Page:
It’s been another tough year for us all, but women are leading their communities into a better future.
Did you know that 51% of all women in Uganda aged 15-49 have experienced violence in their lifetime?
Uganda isn’t always a safe place to be a woman, but leaders like Florence are changing that.
This holiday season, we’re supporting women with skills, knowledge and resources so they can break the cycle of violence in their communities.
Florence is the Executive Director of the emergency shelter she once fled to.
When she was only 18, Florence left her violent husband and joined ActionAid’s women’s group in Kampala Uganda.
Back then, the group was made up of just 10 women.
Now, with Florence’s passion and leadership, the group has grown to a network of 400 members, with seven staff and 35 volunteers.
But her work doesn’t stop in the office. At home, she’s a proud mother of 15 children, two biological and 13 adopted.
Florence has supported countless survivors to get back on their feet and now raises her own children to learn about and uphold women’s rights.
“Violence against women stops with me,” she reminds us.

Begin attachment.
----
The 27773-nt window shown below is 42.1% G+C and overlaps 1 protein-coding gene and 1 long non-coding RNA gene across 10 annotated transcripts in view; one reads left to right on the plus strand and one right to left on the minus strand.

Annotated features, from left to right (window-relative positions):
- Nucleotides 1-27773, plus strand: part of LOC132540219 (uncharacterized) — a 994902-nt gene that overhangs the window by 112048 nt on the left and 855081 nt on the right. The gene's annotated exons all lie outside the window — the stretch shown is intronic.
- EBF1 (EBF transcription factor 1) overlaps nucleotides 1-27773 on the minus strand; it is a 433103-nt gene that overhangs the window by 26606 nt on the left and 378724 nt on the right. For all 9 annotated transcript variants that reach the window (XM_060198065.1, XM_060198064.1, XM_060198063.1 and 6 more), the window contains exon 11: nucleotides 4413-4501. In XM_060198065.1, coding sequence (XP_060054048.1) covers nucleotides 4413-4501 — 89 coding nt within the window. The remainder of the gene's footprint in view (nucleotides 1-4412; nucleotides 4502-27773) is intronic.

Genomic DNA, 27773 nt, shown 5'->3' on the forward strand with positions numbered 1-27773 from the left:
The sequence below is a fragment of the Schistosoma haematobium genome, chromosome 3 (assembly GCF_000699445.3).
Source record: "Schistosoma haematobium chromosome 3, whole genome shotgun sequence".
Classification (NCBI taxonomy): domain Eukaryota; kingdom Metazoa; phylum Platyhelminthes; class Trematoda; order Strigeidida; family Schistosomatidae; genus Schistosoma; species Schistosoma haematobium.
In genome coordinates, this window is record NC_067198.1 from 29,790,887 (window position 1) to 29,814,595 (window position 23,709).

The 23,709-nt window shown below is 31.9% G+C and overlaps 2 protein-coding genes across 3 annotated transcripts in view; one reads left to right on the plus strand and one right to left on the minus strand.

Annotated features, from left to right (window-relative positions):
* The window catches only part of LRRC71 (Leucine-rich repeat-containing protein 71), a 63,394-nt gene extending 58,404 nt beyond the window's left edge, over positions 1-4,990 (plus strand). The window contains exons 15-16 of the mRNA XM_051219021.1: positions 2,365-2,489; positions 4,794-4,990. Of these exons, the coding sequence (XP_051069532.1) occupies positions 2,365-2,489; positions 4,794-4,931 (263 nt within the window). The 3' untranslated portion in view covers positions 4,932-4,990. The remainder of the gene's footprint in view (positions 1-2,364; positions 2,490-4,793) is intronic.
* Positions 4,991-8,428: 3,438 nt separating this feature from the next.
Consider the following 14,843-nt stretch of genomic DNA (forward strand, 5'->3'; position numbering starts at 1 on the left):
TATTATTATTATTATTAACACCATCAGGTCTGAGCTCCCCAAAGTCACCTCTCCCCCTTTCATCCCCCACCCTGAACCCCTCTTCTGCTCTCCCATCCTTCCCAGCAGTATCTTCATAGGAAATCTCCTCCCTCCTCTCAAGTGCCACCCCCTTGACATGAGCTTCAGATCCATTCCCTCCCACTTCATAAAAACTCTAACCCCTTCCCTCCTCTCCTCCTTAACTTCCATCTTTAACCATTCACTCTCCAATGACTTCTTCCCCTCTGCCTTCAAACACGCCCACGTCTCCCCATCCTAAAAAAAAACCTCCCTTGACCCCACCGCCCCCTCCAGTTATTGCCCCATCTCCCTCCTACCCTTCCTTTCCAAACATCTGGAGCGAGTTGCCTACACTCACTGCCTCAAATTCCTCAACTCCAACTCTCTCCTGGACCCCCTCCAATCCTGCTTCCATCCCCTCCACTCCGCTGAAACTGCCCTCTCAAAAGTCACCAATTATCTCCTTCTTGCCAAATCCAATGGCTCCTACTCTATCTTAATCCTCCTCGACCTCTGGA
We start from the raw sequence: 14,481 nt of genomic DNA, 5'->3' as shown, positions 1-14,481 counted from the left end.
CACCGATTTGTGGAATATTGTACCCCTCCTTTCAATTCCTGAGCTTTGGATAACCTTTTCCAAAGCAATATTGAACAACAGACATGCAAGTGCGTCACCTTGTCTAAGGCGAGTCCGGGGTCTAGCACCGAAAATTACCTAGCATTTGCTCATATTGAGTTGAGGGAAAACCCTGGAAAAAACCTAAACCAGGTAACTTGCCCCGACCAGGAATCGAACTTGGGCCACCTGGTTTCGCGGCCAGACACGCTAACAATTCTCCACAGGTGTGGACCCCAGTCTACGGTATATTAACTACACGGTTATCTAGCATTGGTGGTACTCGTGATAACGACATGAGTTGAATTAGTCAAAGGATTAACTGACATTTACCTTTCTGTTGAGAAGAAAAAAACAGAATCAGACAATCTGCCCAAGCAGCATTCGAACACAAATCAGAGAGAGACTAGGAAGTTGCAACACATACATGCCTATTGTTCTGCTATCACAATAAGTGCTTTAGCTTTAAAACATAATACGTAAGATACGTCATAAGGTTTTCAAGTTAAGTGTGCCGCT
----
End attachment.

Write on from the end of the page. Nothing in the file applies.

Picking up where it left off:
Hameria is a symbol of hope for the next generation of women.
Being Florence’s adopted daughter, Hameria was raised with knowledge of her rights and the confidence to defend them.
“Florence always told me stand up for yourself, stand up for what you think is right,” she says with pride.
Hameria and her friends call themselves the Power Girls, they attend ActionAid’s women’s group and carry out Florence’s work by educating their own peers on women’s rights.
When young women like Hameria stand up to violence and discrimination, society can start to transform for generations to come.
With your support, ActionAid’s women’s groups can continue empowering young women like Hameria.
Like many women in Uganda, Harriet married young with hopes for a better life.
Unfortunately, this wasn’t the case.
Instead, the man Harriet married became violent and she experienced 14 years of battering and abuse from him. He forced her to care for the children alone and didn’t help pay for food or school fees.
Things changed when Harriet was referred to ActionAid’s women’s shelter in Kampala, Uganda.
At the shelter, women like Florence supported Harriet back to health, they counselled her and gave her a shoulder to lean on. Harriet stayed there for a while and took part in a livelihoods training where she learnt to make reusable sanitary pads. She also received a loan to help her start a business.
With new skills and a small loan, Harriet became a national trainer, teaching young women around the country how to sew reusable sanitary pads.
Now, she’s provided over 22,000 girls and counting with skills so they too can earn an income and be independent.